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Tony Aduro

Nigerian Tony Aduro talks about the missing school girls in Nigeria.

Cathie Rowand| The Journal Gazette
Tony Aduro moved his family from southwest Nigeria 15 years ago. They now live in Fort Wayne.

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Tony Aduro moved his young family from southwest Nigeria 15 years ago.

His daughter was 5. His son was 3. He was searching for a better future.

Back then, violence in Nigeria was common but remained mostly in the north, a several-hour flight from the family's home near Lagos.

His daughter would not have been among the hundreds of Nigerian girls kidnapped from Chibok school last month, and his family likely wouldn't have been affected by ruthless violence of Boko Haram militants.

Yet, he mourns for the lives lost and sympathizes with the frustration of fathers left wondering whether they'll see their daughters again.

Today, Aduro lives in Fort Wayne, where an estimated 120 native-born Nigerians live in a city of 256,500 people, according to the U.S. Census Bureau. He serves as the executive director of the African Immigrants Social and Economic Development Agency, an organization that assists immigrants and refugees.

His daughter, Vanessa, and son, Michael, attend Purdue University.

In mid-April, Boko Haram fighters abducted nearly 300 girls from Chibok Government Girls Secondary School, a boarding school near Maiduguri, a remote village in northern Nigeria.

Boko Haram's name means “Western education is sin,” making the girls' school an obvious target, Aduro said.

Nigerian officials have said Boko Haram's rebel campaign has claimed 12,000 lives, with 8,000 people injured since 2009.

At least 2,000 people have died in violence in northern Nigeria this year alone, according to an Amnesty International report.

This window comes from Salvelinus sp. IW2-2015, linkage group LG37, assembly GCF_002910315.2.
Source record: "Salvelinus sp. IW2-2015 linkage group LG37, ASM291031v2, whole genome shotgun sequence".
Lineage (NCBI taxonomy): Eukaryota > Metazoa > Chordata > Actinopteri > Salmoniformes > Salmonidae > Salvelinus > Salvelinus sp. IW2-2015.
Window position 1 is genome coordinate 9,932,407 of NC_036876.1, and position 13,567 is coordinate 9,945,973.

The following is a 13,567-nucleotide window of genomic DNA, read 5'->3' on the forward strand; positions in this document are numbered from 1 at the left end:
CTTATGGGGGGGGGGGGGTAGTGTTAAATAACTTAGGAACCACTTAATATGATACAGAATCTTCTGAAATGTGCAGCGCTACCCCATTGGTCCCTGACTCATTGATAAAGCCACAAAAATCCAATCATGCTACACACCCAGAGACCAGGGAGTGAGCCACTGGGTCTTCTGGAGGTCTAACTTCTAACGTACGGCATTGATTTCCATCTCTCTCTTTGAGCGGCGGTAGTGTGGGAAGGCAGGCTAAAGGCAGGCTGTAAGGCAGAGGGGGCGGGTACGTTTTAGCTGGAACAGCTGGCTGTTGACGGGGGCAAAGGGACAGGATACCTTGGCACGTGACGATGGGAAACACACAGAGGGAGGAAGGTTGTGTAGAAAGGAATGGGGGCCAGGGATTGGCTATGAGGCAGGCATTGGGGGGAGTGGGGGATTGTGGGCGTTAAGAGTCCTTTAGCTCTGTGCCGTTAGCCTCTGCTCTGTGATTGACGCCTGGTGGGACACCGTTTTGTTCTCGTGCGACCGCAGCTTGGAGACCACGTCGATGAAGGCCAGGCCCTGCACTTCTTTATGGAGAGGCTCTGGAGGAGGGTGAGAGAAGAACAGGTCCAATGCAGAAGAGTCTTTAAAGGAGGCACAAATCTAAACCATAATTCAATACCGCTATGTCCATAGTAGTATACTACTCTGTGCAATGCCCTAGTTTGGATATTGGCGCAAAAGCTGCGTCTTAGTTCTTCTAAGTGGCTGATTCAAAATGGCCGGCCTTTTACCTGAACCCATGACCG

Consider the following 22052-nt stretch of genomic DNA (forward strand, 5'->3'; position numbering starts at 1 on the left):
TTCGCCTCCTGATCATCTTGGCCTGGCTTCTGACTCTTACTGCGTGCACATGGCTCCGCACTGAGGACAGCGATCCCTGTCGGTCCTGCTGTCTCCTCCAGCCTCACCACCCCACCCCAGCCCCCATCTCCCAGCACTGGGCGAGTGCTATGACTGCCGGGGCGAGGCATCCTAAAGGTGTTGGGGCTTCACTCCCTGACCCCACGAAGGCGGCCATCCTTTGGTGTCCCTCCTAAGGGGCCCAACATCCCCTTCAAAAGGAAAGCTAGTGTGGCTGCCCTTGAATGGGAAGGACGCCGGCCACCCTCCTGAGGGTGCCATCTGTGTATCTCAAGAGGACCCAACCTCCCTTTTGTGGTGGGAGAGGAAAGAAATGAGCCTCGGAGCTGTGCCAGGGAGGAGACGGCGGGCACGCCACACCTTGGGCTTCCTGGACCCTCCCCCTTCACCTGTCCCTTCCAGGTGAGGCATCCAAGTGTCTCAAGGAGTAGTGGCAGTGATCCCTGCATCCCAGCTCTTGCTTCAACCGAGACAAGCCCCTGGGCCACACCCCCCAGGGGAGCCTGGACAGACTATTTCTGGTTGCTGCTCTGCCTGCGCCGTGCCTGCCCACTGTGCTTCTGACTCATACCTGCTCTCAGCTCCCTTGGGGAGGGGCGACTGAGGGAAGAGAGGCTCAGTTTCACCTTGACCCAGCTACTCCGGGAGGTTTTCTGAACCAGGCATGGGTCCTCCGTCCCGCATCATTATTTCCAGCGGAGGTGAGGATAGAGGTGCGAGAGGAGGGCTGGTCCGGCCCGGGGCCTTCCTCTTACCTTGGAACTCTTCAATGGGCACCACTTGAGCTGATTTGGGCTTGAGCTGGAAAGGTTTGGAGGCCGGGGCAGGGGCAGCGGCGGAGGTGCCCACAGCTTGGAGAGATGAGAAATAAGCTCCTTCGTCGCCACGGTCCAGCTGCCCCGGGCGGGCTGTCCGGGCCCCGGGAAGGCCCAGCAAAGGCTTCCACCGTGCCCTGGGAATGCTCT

About 118 people were killed Tuesday when a pair of vehicle bombs exploded within a half hour in the Nigerian town of Jos.

On Wednesday, President Barack Obama deployed 80 soldiers to Chad to aid in the effort to locate the missing schoolgirls.

Nigerian leaders have asked the United Nations to designate Boko Haram as a terrorist organization. If approved, the designation would enable countries to restrict travel, freeze assets and impose arms embargos.

Cultural divide

The key to understanding why the girls were taken and the conflicts surrounding Boko Haram is to understand the evolution of Nigerian society, said Benson C. Onyeji, professor of political science at Manchester University.

Onyeji is a native of Nigeria who came to the U.S. in 1976. He lives in Fort Wayne.

More than a century ago, Nigerians' early encounters with Europeans were in the form of slavery under colonial rule and extensive “nation-building” efforts, Onyeji said.

Widespread civilizing missions sought to control the country, while fights between outside countries over Nigeria's vast supply of raw materials – including oil – divided nephews, cousins and families, he said.